We live in an age when DIY has taken on exciting, nerve-wracking connotations. Add in some knowledge and some money from crowdfunding sites like Kickstarter, and you have a recipe for a transformed world. Will glow-in-the-dark plants be a part of it?
As far back as 1500 B.C.E., people were trying to purify water to make it drinkable. And we're still at it. Today inventors use tools as simple as clay and as sophisticated as carbon nanotubes to bring clean water to the world.
There is no accepted standard of what makes a "green" gadget. With that in mind, here are five devices that do not use any energy at all or that find novel ways to rethink a common gadget while also making environmental improvements.
If you turn off the lights in your computer room, you'll probably see the glowing eyes of vampire electronics peering back at you. A smart power strip can help you cut down on how much energy they waste.
While many of us are phasing out our incandescents for CFLs one bulb at a time, there might be a third contender on the market soon enough. LEDs are making the shift from your headlights to your bedside lamps.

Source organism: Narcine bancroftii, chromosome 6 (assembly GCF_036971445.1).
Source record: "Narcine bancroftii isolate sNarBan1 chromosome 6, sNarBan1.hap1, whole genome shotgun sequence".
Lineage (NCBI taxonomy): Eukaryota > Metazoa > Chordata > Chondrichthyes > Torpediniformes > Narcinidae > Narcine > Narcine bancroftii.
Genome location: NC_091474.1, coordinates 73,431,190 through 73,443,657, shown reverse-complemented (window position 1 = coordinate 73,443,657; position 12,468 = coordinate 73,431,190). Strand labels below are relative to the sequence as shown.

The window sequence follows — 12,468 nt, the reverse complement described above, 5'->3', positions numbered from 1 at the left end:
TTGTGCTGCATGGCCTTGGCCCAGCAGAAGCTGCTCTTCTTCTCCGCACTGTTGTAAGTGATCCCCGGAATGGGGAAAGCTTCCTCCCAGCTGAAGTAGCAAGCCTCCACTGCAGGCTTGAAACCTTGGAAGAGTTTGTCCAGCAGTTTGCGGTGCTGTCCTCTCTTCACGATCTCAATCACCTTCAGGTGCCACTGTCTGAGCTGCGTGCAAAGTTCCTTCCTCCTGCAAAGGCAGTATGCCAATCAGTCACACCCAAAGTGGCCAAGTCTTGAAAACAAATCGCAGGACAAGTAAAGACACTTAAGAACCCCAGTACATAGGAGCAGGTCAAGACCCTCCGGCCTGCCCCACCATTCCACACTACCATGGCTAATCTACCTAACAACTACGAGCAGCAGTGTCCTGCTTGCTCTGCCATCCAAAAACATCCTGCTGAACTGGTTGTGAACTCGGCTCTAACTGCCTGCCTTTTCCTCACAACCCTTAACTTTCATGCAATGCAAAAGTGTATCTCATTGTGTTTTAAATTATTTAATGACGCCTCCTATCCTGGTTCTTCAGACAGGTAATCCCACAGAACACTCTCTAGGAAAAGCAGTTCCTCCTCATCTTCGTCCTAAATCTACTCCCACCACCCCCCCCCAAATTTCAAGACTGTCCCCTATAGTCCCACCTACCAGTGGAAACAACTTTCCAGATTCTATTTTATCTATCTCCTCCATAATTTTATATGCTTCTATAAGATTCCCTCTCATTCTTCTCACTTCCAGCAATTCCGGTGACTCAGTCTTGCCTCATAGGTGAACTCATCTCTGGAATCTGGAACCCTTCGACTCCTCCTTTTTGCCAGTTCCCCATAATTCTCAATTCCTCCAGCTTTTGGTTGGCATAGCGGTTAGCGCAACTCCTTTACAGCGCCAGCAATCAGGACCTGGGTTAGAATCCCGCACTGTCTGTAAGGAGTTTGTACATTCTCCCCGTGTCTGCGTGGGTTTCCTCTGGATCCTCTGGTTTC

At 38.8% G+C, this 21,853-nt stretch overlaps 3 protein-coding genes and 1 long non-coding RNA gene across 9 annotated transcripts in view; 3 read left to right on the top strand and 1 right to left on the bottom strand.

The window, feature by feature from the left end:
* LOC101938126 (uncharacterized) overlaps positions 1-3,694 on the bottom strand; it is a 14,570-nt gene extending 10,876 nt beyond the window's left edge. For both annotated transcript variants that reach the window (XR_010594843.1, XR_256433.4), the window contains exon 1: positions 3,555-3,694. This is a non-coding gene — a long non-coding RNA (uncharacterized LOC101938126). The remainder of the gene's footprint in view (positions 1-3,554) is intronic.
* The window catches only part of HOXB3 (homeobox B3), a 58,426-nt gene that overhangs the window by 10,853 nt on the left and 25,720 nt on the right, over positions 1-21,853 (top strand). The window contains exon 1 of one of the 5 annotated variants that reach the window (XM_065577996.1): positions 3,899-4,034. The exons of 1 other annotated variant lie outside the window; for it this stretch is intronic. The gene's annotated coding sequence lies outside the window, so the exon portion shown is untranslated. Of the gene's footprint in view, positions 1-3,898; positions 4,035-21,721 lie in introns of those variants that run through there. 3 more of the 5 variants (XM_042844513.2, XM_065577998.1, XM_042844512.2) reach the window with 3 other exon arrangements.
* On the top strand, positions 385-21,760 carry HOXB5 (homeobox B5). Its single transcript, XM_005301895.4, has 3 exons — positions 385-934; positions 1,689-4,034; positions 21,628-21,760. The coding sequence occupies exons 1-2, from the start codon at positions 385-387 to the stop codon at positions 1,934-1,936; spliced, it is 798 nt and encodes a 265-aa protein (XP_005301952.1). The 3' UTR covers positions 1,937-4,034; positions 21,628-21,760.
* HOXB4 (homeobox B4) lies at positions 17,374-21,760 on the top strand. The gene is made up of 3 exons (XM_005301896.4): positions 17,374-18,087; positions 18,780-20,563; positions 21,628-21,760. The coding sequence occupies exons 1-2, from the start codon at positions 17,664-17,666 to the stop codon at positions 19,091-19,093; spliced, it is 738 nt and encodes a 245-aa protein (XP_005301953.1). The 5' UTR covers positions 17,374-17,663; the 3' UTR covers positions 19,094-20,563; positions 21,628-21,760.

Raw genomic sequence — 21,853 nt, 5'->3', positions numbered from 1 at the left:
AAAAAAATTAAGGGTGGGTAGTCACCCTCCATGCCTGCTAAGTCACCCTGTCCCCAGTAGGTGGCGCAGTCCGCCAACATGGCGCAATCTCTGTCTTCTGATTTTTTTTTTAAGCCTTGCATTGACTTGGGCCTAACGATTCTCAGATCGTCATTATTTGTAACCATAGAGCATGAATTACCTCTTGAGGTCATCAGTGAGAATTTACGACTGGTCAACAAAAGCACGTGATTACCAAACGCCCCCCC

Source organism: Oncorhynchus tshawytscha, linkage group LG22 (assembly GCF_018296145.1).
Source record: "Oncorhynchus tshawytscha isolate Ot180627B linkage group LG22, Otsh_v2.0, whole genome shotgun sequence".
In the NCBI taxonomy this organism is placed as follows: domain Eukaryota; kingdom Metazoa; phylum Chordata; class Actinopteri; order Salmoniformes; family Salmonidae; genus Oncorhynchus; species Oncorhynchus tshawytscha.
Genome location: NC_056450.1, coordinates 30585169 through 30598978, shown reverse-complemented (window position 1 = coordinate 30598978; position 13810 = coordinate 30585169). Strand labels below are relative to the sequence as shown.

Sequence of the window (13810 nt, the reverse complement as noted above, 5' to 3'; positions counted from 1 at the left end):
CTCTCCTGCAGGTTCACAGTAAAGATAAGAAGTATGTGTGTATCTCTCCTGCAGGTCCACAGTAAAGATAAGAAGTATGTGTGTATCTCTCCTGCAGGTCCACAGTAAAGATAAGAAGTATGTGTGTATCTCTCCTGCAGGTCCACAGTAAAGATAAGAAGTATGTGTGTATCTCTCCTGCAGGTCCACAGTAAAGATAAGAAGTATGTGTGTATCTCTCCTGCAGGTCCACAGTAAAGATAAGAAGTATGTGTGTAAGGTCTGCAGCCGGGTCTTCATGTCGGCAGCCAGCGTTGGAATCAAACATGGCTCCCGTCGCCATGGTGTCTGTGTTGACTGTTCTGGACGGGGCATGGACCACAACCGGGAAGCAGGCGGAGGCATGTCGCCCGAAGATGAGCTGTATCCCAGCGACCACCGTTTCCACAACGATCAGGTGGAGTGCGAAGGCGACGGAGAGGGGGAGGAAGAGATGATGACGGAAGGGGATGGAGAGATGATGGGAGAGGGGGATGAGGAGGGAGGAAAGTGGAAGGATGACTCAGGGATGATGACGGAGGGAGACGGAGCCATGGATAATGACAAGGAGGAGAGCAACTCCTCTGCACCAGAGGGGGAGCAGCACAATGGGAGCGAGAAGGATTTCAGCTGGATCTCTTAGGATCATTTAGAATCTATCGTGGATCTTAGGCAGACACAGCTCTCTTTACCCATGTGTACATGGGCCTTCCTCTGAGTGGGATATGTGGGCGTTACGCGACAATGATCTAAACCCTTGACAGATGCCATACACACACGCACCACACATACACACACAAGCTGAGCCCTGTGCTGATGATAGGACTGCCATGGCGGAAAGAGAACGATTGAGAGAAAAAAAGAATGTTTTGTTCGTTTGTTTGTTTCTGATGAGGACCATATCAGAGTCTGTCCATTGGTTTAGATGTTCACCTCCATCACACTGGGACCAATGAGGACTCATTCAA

As the symbol of innovation, the incandescent light bulb is not very innovative. Luckily, there's a new type of light bulb -- a greener one -- that stands poised to replace Edison's most famous invention as the icon of ideation.
When you get that gas or electric bill at the end of the month, you may swear off long, hot showers. But if your resolution always seems to cool after a few days, you might be a good candidate for a solar water heater.
Just look at any office printer for a pile of mistakes -- accidentally printed e-mails, multiple copies, practically blank pages. What are some tips (and tricks) for cutting back on your paper, ink and spending?